In a major tactical shift, House Republican leaders Monday said they would sign off on a payroll tax cut extension that is not paid for, marking an attempt to both pressure Democrats and get the issue behind them.
Bruised from a months-long battle to pay for the $100 billion payroll tax holiday, Republicans are acknowledging that they would rather give in on a straight extension than fight on for spending cuts that Senate Democrats will not accept.
In doing so, they could also deprive President Barack Obama and the Democrats of a political weapon that has been used to great effect against Republicans: that the GOP is holding up a tax cut for 160 million Americans.
A bill from GOP leaders could come to the House floor as soon as Wednesday. Though Democrats immediately groused, Republicans are hoping they will find such an offer impossible to shun.
House Minority Leader Nancy Pelosi (D-Calif.) said in a statement that although she supports an extension that is not offset, she is concerned about decoupling the proposal from an extension of long-term unemployment insurance benefits and a proposal to halt a scheduled cut to reimbursements for doctors who treat Medicare patients.
"There is no reason all three of these priorities cannot proceed at the same time as both the House and Senate agreed," Pelosi said in a statement.
Rep. Sander Levin (D-Mich.), a conferee, said decoupling the proposals is "completely irresponsible."
Nevertheless, Rep. Chris Van Hollen said that despite his concerns about breaking up the package, he believes there would be widespread support within the House Democratic Caucus for just a payroll tax holiday extension.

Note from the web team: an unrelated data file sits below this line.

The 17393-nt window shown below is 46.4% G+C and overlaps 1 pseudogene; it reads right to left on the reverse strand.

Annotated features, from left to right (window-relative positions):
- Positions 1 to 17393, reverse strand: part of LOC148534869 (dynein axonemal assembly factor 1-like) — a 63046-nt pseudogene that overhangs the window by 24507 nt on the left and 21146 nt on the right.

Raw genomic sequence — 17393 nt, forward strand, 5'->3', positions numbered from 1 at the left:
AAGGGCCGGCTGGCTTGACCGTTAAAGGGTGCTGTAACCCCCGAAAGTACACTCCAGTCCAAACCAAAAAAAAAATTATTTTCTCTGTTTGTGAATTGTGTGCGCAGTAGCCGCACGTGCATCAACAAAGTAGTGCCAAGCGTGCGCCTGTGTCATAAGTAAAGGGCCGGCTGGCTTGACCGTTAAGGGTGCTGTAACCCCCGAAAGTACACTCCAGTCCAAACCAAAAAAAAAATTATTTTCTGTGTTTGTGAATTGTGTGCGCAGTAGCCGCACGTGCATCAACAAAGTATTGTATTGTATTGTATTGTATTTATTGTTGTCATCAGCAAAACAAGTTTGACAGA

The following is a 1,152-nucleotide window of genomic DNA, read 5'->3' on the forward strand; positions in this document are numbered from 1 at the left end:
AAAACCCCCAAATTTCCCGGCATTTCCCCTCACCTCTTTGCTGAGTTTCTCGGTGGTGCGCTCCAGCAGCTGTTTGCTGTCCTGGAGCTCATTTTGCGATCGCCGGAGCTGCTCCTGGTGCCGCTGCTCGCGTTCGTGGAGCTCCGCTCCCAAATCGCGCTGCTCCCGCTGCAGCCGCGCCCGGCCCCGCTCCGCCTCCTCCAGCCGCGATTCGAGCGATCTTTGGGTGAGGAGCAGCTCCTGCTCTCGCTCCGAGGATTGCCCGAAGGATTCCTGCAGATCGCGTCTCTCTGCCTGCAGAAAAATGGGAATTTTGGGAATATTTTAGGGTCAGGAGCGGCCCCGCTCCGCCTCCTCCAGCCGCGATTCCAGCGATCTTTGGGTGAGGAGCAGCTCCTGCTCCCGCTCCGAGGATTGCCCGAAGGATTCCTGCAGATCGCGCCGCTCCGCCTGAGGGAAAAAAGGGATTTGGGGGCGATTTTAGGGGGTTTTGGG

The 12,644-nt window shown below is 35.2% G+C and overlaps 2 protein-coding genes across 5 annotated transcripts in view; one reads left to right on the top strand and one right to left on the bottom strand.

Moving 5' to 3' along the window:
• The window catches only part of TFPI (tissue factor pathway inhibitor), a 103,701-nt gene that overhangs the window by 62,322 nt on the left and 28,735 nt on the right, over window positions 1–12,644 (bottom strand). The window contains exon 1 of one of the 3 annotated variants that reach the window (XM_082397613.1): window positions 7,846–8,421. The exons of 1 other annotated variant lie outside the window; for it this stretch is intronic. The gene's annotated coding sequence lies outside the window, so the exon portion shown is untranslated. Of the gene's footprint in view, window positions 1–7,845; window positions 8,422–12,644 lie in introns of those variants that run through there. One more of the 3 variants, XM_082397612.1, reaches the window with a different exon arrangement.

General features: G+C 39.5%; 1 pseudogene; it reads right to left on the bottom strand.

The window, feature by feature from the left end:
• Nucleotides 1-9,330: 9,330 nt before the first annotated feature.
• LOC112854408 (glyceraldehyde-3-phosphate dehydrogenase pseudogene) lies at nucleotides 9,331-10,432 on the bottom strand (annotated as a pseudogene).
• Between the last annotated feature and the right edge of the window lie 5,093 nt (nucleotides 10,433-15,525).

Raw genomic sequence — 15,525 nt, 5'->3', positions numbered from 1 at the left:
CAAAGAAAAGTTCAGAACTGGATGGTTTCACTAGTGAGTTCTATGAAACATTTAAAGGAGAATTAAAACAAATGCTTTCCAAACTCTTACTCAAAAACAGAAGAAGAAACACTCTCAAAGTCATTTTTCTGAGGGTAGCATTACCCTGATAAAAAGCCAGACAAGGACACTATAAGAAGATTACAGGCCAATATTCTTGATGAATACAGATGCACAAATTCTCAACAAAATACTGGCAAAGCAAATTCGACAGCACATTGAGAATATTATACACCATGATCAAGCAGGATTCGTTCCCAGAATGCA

"I support a straight payroll tax cut extension," said the Maryland Democrat, a conferee who is close to Democratic House leadership. "If they've changed their position, with respect to offsetting the payroll tax cut as they've proposed, that would be a positive development."
GOP leaders must also get their conservative Members on board, however. The House Republican Conference will meet at 6 p.m. to discuss the plan, and aides acknowledge it likely will not thrill them.
Still, Republican aides said, the Conference will probably back the plan. Giving GOP lawmakers cover, Heritage Action for America released a statement Monday stating that "it is past time to move beyond this issue" and that this move would "deny obstinate Senate Democrats the ability to play partisan games."
House Ways and Means Chairman Dave Camp (R-Mich.), co-chairman of the conference committee, said in a statement that he supports the GOP proposal and that conference committee talks will continue.
Terri Henderson, 6, center, whose mother is El Salvador, attends a rally with members of Congress at Union Station's Columbus Circle to announce the Restore Opportunity, Strengthen, and Improve the Economy (ROSIE) Act on July 29, 2014. The legislation provides incentives for government contractors to pay a living wage and other benefits that would help low-income workers.